Feng Shui and Traditional Chinese Medicine

Published | Updated April 4, 2020

Feng Shui and Traditional Chinese Medicine

Feng Shui is an ancient traditional Chinese practice that uses energy forces (Qi) to bring human beings and man-made structures in harmony with their surrounding environment.

Feng means Wind and Shui means Water and refers to one of the oldest practices i.e. Forms of Feng Shui where the flow of wind and water in a certain environment is analyzed to choose the ideal location to build a structure.

The origins are taught to be in Chinese astronomy and its history goes back to at least 3 500 BCE, although the methods, tools, and techniques used have changed over time.

Historically, Feng Shui was used to position buildings, such as tombs and temples, in a “correct and auspicious” manner, which included designating the best time (season and star/planet constellations) to build something and choosing the best location for certain (spiritual or religious) structures. Today, Feng Shui is also used to influence health, relationships, and prosperity.

Feng Shui and Traditional Chinese Medicine (TCM) have a variety of concepts in common, notable the use and auspicious conduction of Qi and the idea of Yin-Yang balance.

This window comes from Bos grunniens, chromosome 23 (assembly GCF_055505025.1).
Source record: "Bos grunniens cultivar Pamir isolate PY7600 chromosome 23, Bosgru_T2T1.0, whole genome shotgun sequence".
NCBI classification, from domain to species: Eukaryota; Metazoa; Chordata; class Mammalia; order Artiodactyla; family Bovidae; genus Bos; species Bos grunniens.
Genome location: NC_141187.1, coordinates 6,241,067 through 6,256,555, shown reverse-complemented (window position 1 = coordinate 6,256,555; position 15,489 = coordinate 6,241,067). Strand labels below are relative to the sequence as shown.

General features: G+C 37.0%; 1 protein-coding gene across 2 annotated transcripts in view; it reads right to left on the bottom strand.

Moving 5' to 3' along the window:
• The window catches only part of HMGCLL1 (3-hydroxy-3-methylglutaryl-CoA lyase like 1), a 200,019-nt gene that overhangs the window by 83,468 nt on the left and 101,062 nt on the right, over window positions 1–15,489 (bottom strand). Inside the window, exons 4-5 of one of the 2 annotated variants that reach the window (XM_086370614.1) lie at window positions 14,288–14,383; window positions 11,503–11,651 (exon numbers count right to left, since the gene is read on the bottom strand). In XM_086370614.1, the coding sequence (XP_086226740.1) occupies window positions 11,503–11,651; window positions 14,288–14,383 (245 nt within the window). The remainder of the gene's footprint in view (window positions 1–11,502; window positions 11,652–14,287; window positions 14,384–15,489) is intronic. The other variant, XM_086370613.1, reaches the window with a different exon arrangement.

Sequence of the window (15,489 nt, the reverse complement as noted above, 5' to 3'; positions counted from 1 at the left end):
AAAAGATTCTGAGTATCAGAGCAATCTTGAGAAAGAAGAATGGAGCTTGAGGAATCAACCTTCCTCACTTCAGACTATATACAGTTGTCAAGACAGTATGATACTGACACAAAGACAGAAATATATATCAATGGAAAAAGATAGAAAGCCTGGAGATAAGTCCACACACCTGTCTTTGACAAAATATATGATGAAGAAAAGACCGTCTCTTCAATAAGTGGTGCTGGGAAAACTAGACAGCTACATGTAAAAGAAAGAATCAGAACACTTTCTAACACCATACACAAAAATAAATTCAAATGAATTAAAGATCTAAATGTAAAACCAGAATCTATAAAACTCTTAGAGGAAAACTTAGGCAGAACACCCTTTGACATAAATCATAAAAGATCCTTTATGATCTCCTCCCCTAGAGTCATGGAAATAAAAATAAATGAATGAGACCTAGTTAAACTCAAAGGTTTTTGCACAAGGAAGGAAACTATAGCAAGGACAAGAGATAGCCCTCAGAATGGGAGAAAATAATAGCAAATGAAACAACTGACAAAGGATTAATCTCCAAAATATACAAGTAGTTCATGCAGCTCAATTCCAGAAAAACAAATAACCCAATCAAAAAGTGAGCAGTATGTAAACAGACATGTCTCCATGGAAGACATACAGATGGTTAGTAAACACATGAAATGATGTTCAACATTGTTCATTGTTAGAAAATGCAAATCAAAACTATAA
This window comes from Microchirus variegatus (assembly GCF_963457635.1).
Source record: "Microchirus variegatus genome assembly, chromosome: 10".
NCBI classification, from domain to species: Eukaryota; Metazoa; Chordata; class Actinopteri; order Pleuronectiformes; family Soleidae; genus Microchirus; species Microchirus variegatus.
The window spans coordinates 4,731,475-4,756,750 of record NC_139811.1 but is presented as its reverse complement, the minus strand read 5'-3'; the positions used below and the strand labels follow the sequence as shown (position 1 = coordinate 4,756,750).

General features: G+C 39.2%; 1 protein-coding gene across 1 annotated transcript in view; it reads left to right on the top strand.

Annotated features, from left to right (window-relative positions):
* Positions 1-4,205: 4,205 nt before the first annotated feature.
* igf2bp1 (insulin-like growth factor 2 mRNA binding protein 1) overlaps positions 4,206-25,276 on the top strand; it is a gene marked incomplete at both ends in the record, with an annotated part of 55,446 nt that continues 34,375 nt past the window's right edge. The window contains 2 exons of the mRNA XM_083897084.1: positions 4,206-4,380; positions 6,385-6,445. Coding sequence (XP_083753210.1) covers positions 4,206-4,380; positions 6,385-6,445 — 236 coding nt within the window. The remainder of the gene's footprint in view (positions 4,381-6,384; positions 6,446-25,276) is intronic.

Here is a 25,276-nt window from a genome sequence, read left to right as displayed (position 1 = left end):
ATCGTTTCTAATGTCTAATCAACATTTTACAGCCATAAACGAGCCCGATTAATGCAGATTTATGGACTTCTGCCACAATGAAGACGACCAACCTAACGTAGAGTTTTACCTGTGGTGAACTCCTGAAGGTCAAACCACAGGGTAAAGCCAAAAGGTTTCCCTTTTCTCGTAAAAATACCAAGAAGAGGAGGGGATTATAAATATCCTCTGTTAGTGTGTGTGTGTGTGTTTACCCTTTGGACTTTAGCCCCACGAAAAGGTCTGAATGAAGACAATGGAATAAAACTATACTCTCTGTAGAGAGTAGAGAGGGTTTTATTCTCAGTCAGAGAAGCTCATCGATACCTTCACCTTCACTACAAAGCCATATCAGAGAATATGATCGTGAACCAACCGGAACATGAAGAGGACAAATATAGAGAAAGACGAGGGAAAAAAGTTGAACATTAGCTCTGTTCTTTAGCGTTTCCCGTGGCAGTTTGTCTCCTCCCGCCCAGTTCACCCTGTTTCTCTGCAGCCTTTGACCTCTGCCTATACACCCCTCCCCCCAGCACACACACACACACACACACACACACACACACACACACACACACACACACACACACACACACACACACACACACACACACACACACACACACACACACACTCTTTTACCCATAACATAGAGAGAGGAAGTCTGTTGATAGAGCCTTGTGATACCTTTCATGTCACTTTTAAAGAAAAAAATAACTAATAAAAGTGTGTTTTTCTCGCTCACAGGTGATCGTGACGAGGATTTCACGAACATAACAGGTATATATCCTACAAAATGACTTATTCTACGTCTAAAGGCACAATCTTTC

The Feng Shui practice is part of the Chinese holistic approach to health, taking into account that not only TCM treatments, such as Herbal Medicine, Acupuncture or Cupping, are important to restore or maintain health, but that one’s environment (home, colors, furniture, garden, air quality, water, plants, forest, creeks or rivers, and so on) can either contribute to or damage health also.


Disclaimer: All information, content, and material in this article is for informational purposes only and not intended to serve as a substitute for the consultation, diagnosis, and/or medical treatment of a qualified physician or other professional healthcare provider. Article Categories: Traditional Chinese Medicine (TCM)
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